Food for thought from Dresden and Lusatia

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If you are going to be motivated by any city or place as to how it can reconstruct and reinvent itself then Dresden is probably as good as most. Targeted by allied bombing back in 1945, which badly destroyed its historic centre with huge loss of life, and then isolated within the former German Democratic Republic for much of the next 45 years, the city has managed to rise again combining the old, the rebuilt and the new, mostly since the 1990s. As such, the city and the hinterland to the north including the coal mining region of Lusatia proved both an inspired and inspiring choice for this September’s Energy Landscapes: Perception, Planning, Participation and Power, European Conference of the Landscape Research Group.

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With Dresden basking in sun and temperatures around 25 degrees Celsius, the actual conference itself was excellent, providing much food for thought and throwing up new ideas for future directions. Aside from excellent keynote presentations from Patrick Devine-Wright, María José Prados Velasco, Maarten Wolsink, and a barnstorming finish by Don Mitchell, the parallel panel sessions proved extremely stimulating – it was just a pity we weren’t able to get to all the talks. Of particular interest to me, some of whose research interests are focused upon the evolving energyscapes of the South Wales valleys, then the final special perspectives session on Recycling Energy Landscapes, excellently chaired by Peter Wirth from the Leibniz Institute of Ecological Urban and Regional Development in Dresden, was especially invigorating with some eye-catching visual global perspectives in Mike Pasqualetti’s presentation proving a real highlight.

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With the conference sessions completed, the following day Peter hosted 50 of us on a coach drive north to the villages and landscapes of Lusatia where growing numbers of wind farms and solar installations highlighted the drastic transitions taking place German energy policy with fossil and nuclear energy sources being replaced by renewable energies. However, as we witnessed, the weaning off coal is taking time with large scale lignite mining and its dramatic impacts on the landscape a feature of the region, with villages having been destroyed in some cases.

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Vattenfall Deutschland, a subsidiary of Swedish state-owned power company Vattenfall, appears to be the major company that has taken on the inheritance of former state-owned mining areas from the GDR era. Most of its electricity production in Germany utilises ‘brown coal’ and we visited its operations in and around the villages in Lausitz, the scale of which has to be seen to be believed. In the valleys, interestingly, Vattenfall is currently creating the largest onshore wind farm in Wales and England, Pen-y-Cymoedd, which, it is fair to say, hasn’t received universal approval from local communities close to the 76 turbines presently being erected on the adjacent mountain tops. Perhaps a more enabling attitude towards small-scale local community-based renewable energy schemes might go some way to developing what some see as a more equitable energy future in Wales.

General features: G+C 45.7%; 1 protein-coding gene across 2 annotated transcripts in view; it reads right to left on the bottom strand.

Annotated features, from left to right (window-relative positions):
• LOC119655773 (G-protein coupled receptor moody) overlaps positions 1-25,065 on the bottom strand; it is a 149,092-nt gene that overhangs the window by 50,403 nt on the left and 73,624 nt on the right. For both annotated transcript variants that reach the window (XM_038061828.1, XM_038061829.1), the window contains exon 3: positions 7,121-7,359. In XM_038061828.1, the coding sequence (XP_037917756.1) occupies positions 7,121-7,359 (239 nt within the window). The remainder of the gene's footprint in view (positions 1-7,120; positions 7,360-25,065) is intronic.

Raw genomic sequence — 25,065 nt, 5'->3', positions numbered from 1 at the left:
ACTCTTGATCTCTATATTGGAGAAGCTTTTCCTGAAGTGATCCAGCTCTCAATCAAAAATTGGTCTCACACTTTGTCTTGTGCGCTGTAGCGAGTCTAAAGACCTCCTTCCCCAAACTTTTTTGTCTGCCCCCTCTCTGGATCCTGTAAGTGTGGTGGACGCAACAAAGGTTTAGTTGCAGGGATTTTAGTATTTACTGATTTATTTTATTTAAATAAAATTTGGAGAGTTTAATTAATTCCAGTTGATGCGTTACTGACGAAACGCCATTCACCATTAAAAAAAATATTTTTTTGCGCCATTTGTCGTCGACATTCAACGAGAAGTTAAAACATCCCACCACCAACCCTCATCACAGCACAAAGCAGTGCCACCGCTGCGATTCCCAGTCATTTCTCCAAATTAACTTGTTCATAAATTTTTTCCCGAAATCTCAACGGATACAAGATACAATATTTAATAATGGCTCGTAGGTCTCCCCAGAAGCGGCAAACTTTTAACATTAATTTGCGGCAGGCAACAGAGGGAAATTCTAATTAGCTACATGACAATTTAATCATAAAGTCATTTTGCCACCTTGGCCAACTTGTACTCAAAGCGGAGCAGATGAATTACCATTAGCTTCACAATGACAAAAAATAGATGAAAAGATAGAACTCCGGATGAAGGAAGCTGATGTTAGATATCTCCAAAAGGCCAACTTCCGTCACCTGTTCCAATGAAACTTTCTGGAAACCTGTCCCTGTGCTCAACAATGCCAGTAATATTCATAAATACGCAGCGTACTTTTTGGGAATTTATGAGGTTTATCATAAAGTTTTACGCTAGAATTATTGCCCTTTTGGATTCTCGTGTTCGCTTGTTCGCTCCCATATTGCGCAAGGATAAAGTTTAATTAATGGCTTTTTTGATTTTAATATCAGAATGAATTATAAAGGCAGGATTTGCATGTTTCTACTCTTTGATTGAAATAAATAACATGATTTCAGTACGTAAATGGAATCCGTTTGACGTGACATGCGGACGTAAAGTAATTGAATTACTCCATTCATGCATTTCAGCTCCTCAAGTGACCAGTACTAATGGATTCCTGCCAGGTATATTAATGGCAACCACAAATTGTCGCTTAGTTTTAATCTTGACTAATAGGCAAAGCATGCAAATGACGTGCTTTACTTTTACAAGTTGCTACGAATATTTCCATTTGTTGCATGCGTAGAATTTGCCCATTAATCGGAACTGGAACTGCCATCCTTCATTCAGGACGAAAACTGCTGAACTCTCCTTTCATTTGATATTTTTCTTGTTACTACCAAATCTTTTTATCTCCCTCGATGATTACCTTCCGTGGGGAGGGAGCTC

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The rehabilitation of the huge scars from depleted lignite mining areas in Germany was undeniably impressive with in some cases new vineyards being developed. Most impressive of all was the creation of new lakes to develop tourism, the so-called Lusatian lake district now being Europe’s largest artificial lake area. In Wales, the fate of some former and remaining opencast mines has been the subject of legal dispute in the last year. With the Welsh Government looking to develop its own ‘Energiewende’, the necessary transition to new energy futures is going to prove interesting with the impacts on the landscape a continuing source of debate. The Dresden and Lusatia experience certainly proved to be an inspiring and thought-provoking experience for me.

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STOP PRESS: I originally wrote this article for the Landscape Research Group’s new e-bulletin upon my return from Germany. Since then, in late September, Vattenfall announced that they are to sell all their lignite mining and associated generation interests in Germany. Further to political opposition in Sweden last year over plans to extend their German lignite operations, the company divested itself of its Danish coal power plants early in 2015. Another very recent development is that Greenpeace has now said it wants to buy Vattenfall’s German brown coal assets to prevent their reopening. Watch this space………………

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